MARQUETTE - Tourist Park is going retro. For the first time since the Dead River Flood drastically changed the landscape in 2003, the basin at the north Marquette park will be filled this fall.
Work on the dam has been completed by Associated Constructors, and only minor work - such as concrete sealing and painting - remains, according to Erik Booth, project manager with the Marquette Board of Light and Power.
In the spring, Smith Paving constructed 14 acres of emergent and shrub wetlands, which will be seeded in early September. The Superior Watershed Partnership has been helping in the planning and design for the wetlands, according to Booth.
The basin at Tourist Park, seen here in an aerial shot from late July, will be totally filled with water this fall. The Marquette Board of Light and Power, in conjunction with a number of local organizations, has worked to restore the basin and the dam on the Dead River and to create 14 acres of\ wetlands. (Tony WIlliams photo)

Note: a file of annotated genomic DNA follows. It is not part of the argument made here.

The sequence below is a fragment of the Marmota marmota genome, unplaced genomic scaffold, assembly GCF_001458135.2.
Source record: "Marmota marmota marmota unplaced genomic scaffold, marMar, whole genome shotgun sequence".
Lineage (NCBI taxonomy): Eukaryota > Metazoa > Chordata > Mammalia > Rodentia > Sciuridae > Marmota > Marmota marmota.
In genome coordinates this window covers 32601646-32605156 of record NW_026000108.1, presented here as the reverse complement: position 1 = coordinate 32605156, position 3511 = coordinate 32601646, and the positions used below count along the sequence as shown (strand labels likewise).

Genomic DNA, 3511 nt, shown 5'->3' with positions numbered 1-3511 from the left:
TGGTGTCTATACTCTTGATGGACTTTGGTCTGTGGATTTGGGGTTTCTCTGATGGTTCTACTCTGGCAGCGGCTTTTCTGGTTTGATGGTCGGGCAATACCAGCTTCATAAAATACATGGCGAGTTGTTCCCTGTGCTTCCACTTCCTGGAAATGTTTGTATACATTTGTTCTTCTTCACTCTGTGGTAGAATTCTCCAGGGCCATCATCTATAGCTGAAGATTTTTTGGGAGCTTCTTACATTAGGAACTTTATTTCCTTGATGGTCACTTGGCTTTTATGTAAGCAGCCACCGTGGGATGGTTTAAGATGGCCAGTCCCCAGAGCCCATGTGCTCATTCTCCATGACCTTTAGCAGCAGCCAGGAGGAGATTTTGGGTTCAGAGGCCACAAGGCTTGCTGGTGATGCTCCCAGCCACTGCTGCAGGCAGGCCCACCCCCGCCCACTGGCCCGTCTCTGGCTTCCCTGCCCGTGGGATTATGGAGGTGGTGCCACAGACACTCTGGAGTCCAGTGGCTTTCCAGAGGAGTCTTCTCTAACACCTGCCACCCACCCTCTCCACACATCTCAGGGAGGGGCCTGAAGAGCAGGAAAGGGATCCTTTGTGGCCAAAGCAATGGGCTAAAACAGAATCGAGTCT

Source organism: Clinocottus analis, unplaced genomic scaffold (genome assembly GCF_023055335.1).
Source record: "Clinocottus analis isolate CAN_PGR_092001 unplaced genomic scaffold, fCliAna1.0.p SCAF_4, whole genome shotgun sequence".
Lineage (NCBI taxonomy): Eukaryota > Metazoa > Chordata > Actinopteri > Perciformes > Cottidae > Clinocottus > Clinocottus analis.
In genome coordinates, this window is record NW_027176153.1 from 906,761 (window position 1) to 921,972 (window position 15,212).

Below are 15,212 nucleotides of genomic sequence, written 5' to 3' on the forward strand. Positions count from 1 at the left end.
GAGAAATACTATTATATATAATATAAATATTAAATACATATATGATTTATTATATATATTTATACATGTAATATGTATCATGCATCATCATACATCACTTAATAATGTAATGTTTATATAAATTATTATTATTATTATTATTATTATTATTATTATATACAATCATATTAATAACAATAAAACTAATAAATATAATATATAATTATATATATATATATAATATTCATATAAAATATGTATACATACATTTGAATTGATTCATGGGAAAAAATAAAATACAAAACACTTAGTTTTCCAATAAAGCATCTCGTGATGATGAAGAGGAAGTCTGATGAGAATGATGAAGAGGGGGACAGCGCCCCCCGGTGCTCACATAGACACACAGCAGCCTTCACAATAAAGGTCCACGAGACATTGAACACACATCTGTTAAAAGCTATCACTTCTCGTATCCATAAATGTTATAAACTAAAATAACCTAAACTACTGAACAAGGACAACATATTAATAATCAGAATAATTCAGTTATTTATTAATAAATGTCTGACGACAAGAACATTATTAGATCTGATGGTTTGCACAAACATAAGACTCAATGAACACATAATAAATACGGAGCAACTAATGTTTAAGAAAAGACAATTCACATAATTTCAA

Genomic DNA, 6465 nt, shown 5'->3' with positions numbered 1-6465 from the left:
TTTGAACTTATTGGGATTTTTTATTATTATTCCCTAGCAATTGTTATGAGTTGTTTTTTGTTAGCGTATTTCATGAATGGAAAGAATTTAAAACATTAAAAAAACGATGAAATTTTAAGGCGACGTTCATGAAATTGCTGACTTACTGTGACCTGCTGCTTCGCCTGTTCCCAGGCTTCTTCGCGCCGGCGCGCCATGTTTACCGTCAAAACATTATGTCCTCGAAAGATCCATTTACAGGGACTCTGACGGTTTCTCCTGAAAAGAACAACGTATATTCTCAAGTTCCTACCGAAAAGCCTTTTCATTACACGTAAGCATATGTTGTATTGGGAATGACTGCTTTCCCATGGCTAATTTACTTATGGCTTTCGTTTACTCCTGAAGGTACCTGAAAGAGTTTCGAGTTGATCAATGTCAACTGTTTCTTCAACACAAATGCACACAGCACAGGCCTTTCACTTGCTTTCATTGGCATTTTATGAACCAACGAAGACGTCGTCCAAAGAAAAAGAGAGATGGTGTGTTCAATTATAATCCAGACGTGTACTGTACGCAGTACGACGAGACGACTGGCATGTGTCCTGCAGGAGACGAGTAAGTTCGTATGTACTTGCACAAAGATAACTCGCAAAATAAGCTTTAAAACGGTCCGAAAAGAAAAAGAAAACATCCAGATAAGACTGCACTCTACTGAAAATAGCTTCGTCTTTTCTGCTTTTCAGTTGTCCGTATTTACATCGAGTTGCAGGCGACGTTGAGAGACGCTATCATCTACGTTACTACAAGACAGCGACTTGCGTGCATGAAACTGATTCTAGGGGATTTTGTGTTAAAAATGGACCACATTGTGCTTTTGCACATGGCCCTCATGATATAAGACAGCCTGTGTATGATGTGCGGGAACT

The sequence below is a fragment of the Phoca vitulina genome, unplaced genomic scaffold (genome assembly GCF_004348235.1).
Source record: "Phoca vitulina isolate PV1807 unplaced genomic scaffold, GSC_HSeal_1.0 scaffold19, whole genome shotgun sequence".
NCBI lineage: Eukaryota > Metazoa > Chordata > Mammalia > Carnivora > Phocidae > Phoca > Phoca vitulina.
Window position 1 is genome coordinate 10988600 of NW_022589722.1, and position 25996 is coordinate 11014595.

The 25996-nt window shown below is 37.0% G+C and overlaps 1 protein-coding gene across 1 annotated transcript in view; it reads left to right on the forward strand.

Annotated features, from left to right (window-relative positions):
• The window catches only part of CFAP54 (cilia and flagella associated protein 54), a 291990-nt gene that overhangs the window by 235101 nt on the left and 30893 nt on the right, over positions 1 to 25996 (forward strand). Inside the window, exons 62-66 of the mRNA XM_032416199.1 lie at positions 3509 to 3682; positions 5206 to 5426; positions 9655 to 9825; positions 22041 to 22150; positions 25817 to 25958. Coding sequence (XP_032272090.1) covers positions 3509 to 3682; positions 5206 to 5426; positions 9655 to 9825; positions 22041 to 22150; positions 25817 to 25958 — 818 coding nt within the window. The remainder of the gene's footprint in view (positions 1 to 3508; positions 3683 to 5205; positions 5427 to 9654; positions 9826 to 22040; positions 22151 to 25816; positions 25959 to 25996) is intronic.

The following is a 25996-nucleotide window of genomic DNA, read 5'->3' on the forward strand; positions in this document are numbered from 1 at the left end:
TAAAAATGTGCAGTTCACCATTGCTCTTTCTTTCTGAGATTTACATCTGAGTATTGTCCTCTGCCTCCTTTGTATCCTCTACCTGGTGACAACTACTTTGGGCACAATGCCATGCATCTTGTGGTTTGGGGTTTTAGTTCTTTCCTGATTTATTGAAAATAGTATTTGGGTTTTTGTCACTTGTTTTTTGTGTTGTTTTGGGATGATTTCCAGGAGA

The water level was brought up a bit this year, and with all the other pieces in place, Booth and his team will watch the waters rise even more this fall.
"The water levels will be brought up another seven feet over the course of approximately two weeks and will be at normal pool (level) by the first week of October, which is about the time that the power house will be ready to generate clean, green, emission-free, renewable power," Booth said.
The Michigan Department of Natural Resources has overseen two separate smallmouth bass plantings this year and will follow those by planting a mix of bluegill and yellow perch next year.
Design work was done by local engineering firm AECOM. Bill Sanders of Sanders and Czapski Associates helped to design a beach that meets soon-to-be-adopted access standards under the Americans with Disabilities Act.
The Central Upper Peninsula Sport Fishing Association is helping to design a handicapped-accessible, flosting fishing pier, which should be installed in October.
Booth said a main focus of the project has been to keep as much of the project local as was possible.
"On top of the folks who helped us rebuild this, the support we've received on this project, from the community in general, is a testament to the type of people that live and work here," he said. "This project is community-owned and community-built. It's been an absolute privilege to restore it."
Kyle Whitney can be reached at 906-228-2500, ext. 250.